Tag Archives: Robert Dawson

The Return of the Library Road Trip, Cautiously

The Return of the Library Road Trip, Cautiously

The world has dramatically changed since our last Library Road Trip post in October 2019. Fortunately, Trump is gone. Unfortunately, Covid is not. We feel that there are still many miles to go before we put this project to sleep. We are returning to the road to drive across country to our little cabin in the woods in Vermont for the month of September. While we are on the way and on the return, we will explore two themes that emerged from our last LRT in 2019. We will photograph the complicated interaction of race and segregation on libraries throughout the country. The first place we will photograph will be the Greenwood neighborhood in Tulsa, OK. This formally thriving African American neighborhood was mostly burned to the ground by a white mob in 1921. This destruction included the segregated public library in Greenwood which is still an empty lot. We will photograph other libraries in the South that were significant in the heroic struggle to desegregate these important parts of our national civic commons.

My research has benefitted by reading two books: The Desegregation of Public Libraries in the Jim Crow South by Wayne and Shirley Wiegand and also Freedom Libraries The Untold Story of Libraries for African Americans in the South by Mike Selby. Freedom Libraries were established during the Civil Rights struggle in the South in the 1960s when the main libraries initially refused to desegregate. We will be visiting several of these during our drive through the South. It is hard to understand today how people were thrown in jail and sometimes savagely beaten for wanting to check out a book from a public library.

Police officers in Albany, Georgia carry a demonstrator down the steps of the Albany Carnegie Library during a civil rights protest.

Our second area of interest that came out of our 2019 LRT was the forced removal of Indigenous children from their homes into “Indian Schools”. We saw examples of this in our drive across Canada and have been reading more about this recently with the discovery of unmarked graves of children in some of these former schools. As much as we have championed education for all poor children as a way out of poverty, this form of education was closer to cultural genocide. We will be visiting one of the first, largest and most famous of these schools in the US called the Carlisle Indian School in Carlisle, Pennsylvania. Ironically, it now houses the US Army War College.

Canadian Indian Residential Schools (grid)
Carlisle Indian Industrial School, Carlisle, Pennsylvania

Starting August 20th, we will be on the road for approximately two months. We will cautiously made our way through the parts of the country that are experiencing the recent spike with the Covid virus’ Delta variant. We are vaccinated and we will be wearing masks and keeping our heads down everywhere. And being very cautious!

I will be writing occasional posts from the road as a record of our journey. We would love to hear your feedback along the way. As always, feel free to opt out of receiving these posts if you wish.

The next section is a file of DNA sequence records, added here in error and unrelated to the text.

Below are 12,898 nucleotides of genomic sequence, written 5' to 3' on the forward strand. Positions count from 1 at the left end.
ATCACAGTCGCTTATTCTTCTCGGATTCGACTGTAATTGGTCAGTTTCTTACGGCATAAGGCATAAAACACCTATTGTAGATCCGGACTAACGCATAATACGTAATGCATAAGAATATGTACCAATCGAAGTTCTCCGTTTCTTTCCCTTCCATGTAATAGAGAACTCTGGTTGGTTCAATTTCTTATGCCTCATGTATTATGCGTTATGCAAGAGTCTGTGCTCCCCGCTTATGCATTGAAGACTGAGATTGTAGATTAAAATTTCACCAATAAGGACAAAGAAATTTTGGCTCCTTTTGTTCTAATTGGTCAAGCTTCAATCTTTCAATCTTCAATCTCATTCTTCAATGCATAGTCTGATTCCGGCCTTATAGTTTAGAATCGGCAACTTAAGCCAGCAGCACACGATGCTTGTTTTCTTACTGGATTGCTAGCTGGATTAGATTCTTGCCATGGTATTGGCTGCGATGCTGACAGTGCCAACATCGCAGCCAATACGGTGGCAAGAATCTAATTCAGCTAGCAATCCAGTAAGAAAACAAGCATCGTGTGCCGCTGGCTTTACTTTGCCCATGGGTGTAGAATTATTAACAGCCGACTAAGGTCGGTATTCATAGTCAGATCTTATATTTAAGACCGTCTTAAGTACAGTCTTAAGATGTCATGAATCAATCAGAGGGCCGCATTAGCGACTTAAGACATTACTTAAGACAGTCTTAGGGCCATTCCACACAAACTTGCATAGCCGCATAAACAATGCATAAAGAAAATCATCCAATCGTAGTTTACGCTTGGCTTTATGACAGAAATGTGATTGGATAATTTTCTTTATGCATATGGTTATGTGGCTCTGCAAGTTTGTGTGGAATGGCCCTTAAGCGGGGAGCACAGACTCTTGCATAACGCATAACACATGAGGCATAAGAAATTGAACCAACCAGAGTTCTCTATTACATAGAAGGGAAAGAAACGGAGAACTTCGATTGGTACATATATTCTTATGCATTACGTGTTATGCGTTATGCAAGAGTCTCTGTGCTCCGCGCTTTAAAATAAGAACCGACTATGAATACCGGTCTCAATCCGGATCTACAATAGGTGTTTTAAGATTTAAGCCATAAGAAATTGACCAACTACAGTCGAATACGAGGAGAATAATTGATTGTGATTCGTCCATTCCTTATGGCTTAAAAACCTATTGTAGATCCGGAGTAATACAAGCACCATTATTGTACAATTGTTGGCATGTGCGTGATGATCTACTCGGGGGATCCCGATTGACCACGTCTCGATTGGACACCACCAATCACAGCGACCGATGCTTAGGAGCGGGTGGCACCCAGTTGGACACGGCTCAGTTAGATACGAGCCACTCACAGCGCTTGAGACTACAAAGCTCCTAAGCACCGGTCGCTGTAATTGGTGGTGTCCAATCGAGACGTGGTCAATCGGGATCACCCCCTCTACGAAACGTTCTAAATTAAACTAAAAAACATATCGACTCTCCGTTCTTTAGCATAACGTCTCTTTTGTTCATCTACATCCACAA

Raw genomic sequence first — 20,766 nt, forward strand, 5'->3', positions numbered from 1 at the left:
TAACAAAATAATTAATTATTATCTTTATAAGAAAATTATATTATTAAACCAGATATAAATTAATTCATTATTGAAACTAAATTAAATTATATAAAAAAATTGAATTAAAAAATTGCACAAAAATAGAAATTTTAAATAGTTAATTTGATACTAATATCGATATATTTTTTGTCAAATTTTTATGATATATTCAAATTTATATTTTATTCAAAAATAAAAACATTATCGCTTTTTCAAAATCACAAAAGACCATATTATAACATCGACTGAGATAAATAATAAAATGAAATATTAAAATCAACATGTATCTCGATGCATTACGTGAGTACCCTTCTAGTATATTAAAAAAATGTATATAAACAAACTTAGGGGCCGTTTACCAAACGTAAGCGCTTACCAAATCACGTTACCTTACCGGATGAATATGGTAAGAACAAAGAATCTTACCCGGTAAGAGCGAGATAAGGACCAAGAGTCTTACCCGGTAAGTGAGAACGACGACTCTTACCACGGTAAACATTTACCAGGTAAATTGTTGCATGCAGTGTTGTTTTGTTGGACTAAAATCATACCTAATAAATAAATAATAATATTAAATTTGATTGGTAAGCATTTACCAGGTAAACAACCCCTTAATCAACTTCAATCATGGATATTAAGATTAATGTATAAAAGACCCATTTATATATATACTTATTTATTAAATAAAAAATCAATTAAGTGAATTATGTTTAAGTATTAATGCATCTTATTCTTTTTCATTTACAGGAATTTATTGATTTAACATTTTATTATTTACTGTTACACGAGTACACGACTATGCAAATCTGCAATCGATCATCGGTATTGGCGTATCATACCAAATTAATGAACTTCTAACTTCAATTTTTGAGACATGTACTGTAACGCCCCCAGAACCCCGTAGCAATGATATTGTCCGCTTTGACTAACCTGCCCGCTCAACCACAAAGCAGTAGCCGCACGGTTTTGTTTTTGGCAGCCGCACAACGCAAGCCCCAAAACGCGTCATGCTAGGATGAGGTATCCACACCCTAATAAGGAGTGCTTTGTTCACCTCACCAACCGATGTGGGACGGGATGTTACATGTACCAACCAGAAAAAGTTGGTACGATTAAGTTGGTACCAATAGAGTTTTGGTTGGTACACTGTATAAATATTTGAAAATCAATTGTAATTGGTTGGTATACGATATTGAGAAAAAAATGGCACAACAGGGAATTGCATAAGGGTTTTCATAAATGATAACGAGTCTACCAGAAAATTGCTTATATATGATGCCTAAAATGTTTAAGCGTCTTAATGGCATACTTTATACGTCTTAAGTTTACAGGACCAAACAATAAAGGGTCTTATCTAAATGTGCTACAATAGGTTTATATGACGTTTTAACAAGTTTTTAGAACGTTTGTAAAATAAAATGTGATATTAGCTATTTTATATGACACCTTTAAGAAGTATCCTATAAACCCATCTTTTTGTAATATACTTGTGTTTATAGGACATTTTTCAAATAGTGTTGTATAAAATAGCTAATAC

Filed under Uncategorized




Lots of water under the bridge since I last wrote. Quite simply, it has been one of the more amazing times of my life! And one of the more rewarding times as well.

I mentioned in the last blog that we had applied for a large-scale Creative Work Fund grant. It is a San Francisco Bay Area based grant for people working at the intersection of art and social change. They are very difficult grants to get and to our absolute amazement we received the award last Fall for our project in Stockton, CA. Stockton is the second largest city in the country to declare bankruptcy and one of the least literate cities in the nation. My wife Ellen Manchester and I will be looking at efforts to bring literacy and hope to this very dysfunctional place. We are working with a group called the Library and Literacy Foundation of San Joaquin County and also the San Joaquin County Library system. The grant will help get this project started but we will need to raise additional funds to complete the project. More grants to write! After 18 years of looking at libraries throughout the United States we will spend the next year looking at one library system. From the macro to the micro. The following are some preliminary images from Stockton including a portrait of me with Mas’ood Cajee who is our contact with the Library and Literacy Foundation. He has a remarkable life story and his day job is being a dentist.

Ellen at Stockton Asparagus Festival, Stockton, CA

Ellen at the Stockton Asparagus Festival, Stockton, CA

Hmong videotapes, Angelou Library, Stockton, CA


Hmong videotapes, Maya Angelou Branch Library, Stockton, CA

Lightroom (DSC_0339.NEF and 5 others)

Languages, Main Library, Stockton, CA

Masood and Bob, Stockton, CA

Mas’ood and Bob, Main Library, Stockton, CA

Trivia Bee, Stockton, CA

Five hundred people supporting literacy at the Stockton Trivia Bee, Stockton, CA



We officially launched the book The Public Library A Photographic Essay in New York City in mid-March. Ellen, our son Walker and I flew back and I gave the kick-off lecture at the main library in Brooklyn on March 20th. I also gave another slide show/lecture at the Mid-Manhattan library on the 26th. Both were well attended and really gave me the idea that the book will be well received. During this week the publisher, Princeton Architectural Press, told me that they are already starting to do a second printing of the book just from all the pre-sales. Yikes! We met and had dinner with several dear friends during our time in New York. One of the highlights of the trip was meeting and delivering a book to Bill Moyers at his office in Manhattan. Ellen said that meeting him was one of the great moments in her life. The photo of her being hugged by Moyers shows her beaming! The books finally hit the bookstores at the beginning of April. After a twenty year gestation period it was nice to see it finally out in the world.